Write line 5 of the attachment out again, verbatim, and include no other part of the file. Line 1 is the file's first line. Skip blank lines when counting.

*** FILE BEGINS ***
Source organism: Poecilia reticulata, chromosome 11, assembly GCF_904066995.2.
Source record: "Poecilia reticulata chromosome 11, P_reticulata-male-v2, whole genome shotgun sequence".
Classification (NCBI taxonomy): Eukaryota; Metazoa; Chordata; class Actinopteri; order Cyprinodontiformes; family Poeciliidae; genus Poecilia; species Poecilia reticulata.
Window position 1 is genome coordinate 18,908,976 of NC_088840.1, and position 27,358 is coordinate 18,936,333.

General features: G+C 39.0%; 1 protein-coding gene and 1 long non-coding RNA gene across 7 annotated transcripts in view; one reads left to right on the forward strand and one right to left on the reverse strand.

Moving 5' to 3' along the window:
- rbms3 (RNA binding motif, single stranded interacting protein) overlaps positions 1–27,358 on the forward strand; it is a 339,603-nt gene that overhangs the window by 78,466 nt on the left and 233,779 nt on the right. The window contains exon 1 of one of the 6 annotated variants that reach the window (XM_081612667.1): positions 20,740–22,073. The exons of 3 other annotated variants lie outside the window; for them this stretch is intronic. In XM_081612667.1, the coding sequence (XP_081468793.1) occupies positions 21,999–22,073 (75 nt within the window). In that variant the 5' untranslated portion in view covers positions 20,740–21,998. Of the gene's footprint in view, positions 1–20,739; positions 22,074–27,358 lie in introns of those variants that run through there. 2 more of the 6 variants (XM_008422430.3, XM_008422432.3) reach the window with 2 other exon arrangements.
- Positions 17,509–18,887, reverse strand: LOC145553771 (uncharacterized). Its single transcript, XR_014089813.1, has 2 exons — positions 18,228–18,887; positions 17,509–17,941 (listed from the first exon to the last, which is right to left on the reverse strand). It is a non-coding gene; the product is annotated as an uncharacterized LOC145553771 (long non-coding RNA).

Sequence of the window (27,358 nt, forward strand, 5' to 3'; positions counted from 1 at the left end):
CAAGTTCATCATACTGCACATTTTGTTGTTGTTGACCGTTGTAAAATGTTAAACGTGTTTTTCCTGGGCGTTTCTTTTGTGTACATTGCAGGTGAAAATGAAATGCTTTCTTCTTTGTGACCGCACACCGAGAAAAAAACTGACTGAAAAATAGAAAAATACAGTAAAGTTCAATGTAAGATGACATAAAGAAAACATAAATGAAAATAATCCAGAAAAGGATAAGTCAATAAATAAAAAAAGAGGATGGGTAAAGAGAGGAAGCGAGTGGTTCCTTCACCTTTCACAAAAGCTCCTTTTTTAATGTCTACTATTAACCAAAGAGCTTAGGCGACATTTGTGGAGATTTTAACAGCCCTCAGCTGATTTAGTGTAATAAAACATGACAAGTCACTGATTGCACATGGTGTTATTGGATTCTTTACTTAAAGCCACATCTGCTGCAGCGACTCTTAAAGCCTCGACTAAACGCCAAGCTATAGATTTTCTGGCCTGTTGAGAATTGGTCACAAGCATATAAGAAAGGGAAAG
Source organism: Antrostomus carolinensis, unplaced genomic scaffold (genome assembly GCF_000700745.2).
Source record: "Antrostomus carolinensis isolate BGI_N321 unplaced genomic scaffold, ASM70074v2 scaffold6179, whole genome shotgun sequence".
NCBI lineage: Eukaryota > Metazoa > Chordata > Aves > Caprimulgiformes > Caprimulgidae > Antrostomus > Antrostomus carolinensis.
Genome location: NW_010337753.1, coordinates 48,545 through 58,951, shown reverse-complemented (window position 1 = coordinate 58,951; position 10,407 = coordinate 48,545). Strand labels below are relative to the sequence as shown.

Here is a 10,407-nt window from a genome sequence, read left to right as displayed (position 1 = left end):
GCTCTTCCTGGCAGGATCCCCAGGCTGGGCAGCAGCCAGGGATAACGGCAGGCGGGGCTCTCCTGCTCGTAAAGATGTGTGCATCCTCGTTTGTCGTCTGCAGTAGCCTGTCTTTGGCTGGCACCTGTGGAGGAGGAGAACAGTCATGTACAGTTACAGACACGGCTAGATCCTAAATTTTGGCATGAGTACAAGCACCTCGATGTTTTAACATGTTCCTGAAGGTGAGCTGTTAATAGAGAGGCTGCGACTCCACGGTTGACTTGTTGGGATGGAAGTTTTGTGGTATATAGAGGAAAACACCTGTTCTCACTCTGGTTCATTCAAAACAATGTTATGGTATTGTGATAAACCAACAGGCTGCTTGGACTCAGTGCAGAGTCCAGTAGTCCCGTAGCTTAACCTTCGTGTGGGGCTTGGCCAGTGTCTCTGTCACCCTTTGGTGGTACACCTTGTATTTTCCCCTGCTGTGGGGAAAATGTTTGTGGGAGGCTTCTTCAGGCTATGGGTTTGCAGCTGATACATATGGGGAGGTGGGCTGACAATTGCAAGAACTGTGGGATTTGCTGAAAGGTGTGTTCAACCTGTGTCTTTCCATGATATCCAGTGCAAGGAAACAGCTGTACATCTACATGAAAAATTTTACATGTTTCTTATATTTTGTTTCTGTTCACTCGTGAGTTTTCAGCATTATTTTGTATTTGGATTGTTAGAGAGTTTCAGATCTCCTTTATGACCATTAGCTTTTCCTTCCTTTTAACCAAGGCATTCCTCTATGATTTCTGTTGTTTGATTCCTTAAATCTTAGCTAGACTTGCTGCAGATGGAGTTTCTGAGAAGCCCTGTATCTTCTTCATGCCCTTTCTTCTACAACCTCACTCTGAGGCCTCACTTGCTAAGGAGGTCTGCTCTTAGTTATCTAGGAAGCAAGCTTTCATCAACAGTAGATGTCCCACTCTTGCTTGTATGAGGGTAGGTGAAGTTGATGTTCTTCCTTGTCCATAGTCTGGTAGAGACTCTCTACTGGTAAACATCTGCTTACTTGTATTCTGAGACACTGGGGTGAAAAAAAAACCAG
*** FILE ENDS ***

General features: G+C 39.0%; 1 protein-coding gene and 1 long non-coding RNA gene across 7 annotated transcripts in view; one reads left to right on the forward strand and one right to left on the reverse strand.